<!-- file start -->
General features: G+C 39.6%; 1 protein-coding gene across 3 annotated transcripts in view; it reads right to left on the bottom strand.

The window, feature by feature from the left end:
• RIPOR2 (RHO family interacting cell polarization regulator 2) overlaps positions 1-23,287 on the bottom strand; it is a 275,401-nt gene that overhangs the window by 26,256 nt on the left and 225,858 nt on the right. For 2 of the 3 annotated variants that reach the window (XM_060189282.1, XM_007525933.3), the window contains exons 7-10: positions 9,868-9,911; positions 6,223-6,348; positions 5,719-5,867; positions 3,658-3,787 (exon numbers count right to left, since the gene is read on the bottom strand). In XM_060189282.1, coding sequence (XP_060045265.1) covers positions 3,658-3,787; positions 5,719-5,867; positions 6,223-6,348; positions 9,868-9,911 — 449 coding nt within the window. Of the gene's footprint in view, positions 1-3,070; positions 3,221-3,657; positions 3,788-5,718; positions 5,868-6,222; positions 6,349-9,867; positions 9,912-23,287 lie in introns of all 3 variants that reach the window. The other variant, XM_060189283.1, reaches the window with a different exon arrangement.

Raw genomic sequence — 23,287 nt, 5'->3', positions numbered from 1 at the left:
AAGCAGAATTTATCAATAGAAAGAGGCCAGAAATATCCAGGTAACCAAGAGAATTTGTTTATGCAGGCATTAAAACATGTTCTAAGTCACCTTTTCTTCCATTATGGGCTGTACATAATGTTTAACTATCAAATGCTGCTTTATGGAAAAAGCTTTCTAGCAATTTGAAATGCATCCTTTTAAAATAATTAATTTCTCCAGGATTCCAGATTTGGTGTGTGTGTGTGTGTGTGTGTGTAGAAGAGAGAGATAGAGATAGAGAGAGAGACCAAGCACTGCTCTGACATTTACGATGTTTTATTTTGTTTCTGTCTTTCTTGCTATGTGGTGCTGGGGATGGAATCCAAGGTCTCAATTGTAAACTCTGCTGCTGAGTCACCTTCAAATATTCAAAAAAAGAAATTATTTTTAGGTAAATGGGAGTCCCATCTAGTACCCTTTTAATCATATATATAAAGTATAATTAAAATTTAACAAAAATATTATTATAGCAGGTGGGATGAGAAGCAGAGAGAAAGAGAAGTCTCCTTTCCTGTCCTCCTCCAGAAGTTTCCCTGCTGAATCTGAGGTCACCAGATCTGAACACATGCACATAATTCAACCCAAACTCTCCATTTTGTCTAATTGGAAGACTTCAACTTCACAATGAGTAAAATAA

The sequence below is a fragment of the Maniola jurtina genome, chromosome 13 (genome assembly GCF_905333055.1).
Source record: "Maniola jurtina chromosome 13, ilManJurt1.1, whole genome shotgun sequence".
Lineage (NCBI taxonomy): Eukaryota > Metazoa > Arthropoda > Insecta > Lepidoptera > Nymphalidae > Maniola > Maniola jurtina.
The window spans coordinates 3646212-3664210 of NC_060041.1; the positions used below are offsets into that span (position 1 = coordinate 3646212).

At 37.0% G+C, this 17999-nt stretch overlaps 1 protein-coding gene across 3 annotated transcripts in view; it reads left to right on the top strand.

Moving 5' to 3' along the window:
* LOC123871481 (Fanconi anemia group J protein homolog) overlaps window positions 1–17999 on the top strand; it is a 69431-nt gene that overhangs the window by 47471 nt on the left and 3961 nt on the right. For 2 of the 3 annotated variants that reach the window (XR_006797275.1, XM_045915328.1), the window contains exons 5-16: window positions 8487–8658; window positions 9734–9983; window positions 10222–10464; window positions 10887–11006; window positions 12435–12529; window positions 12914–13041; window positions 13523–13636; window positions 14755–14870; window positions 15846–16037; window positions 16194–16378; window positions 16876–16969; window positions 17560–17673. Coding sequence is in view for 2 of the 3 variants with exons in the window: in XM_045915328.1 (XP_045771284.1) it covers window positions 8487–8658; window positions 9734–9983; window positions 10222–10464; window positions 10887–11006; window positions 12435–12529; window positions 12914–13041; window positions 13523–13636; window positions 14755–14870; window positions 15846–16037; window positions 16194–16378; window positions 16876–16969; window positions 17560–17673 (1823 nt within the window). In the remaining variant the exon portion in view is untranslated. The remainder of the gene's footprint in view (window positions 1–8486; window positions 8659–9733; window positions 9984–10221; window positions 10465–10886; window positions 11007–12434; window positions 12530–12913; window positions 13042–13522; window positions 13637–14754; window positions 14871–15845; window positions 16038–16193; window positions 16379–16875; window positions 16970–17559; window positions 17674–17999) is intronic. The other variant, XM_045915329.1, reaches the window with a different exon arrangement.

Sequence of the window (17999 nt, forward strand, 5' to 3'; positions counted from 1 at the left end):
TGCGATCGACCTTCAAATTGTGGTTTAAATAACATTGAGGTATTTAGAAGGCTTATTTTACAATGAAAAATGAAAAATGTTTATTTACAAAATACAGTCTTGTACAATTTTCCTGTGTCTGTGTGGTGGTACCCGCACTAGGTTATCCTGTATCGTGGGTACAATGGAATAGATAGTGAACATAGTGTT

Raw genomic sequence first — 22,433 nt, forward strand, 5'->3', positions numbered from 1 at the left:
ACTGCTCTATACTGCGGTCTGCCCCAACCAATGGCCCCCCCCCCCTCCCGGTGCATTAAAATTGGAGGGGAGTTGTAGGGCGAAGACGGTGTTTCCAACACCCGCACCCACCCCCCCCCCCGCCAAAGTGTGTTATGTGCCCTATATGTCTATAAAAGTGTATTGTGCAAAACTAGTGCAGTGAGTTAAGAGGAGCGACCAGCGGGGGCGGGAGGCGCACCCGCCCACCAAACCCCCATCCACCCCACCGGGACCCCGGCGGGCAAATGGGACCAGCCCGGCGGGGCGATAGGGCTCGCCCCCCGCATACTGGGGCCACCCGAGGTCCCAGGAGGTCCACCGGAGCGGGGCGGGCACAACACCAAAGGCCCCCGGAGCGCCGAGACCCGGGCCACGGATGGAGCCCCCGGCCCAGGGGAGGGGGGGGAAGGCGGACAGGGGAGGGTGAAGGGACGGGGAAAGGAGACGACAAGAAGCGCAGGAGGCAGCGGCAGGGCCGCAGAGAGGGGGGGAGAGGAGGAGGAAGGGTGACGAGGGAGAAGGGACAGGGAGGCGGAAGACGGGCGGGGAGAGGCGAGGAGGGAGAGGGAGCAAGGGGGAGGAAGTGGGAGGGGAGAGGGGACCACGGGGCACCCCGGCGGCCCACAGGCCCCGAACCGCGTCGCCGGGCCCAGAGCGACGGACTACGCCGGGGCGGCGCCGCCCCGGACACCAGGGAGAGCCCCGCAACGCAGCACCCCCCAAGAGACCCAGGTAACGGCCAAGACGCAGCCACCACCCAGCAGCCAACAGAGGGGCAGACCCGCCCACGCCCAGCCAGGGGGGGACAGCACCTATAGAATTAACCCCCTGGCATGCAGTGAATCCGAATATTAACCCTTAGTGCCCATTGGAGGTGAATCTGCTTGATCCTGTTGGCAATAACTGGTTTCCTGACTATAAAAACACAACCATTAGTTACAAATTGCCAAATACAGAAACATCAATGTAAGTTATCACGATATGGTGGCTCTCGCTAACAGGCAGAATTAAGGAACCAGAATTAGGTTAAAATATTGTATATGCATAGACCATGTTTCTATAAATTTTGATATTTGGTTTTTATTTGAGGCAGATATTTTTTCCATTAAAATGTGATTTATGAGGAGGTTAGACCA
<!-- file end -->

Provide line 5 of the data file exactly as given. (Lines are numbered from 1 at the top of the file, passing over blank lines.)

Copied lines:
AAGCAGAATTTATCAATAGAAAGAGGCCAGAAATATCCAGGTAACCAAGAGAATTTGTTTATGCAGGCATTAAAACATGTTCTAAGTCACCTTTTCTTCCATTATGGGCTGTACATAATGTTTAACTATCAAATGCTGCTTTATGGAAAAAGCTTTCTAGCAATTTGAAATGCATCCTTTTAAAATAATTAATTTCTCCAGGATTCCAGATTTGGTGTGTGTGTGTGTGTGTGTGTGTAGAAGAGAGAGATAGAGATAGAGAGAGAGACCAAGCACTGCTCTGACATTTACGATGTTTTATTTTGTTTCTGTCTTTCTTGCTATGTGGTGCTGGGGATGGAATCCAAGGTCTCAATTGTAAACTCTGCTGCTGAGTCACCTTCAAATATTCAAAAAAAGAAATTATTTTTAGGTAAATGGGAGTCCCATCTAGTACCCTTTTAATCATATATATAAAGTATAATTAAAATTTAACAAAAATATTATTATAGCAGGTGGGATGAGAAGCAGAGAGAAAGAGAAGTCTCCTTTCCTGTCCTCCTCCAGAAGTTTCCCTGCTGAATCTGAGGTCACCAGATCTGAACACATGCACATAATTCAACCCAAACTCTCCATTTTGTCTAATTGGAAGACTTCAACTTCACAATGAGTAAAATAA